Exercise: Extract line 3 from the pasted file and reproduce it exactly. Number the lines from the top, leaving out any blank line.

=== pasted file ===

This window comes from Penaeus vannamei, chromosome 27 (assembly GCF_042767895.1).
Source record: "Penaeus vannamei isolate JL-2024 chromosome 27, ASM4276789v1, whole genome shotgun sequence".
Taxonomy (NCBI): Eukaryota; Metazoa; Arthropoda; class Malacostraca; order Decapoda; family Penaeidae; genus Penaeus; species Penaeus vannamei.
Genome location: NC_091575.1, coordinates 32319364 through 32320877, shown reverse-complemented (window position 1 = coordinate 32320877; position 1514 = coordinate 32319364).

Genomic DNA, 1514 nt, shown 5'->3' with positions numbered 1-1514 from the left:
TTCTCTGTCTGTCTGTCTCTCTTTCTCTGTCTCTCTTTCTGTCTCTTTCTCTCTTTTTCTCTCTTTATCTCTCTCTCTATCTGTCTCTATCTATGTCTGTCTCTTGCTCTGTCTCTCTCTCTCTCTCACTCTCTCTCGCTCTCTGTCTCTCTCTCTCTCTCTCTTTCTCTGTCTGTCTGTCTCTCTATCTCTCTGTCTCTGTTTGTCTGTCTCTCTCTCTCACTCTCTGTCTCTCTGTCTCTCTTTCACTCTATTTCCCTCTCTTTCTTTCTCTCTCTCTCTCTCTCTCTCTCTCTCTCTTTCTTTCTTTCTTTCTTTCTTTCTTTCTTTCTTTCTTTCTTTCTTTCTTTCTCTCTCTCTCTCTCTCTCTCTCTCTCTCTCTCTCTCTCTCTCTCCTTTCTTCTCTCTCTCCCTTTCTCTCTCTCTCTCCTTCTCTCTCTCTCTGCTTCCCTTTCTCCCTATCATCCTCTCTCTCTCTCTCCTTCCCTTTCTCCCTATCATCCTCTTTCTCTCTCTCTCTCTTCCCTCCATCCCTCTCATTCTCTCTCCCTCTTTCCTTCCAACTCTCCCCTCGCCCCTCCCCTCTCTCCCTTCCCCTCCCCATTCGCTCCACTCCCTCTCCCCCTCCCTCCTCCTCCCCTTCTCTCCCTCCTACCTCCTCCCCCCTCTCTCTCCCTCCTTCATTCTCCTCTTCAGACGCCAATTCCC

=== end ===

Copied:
Taxonomy (NCBI): Eukaryota; Metazoa; Arthropoda; class Malacostraca; order Decapoda; family Penaeidae; genus Penaeus; species Penaeus vannamei.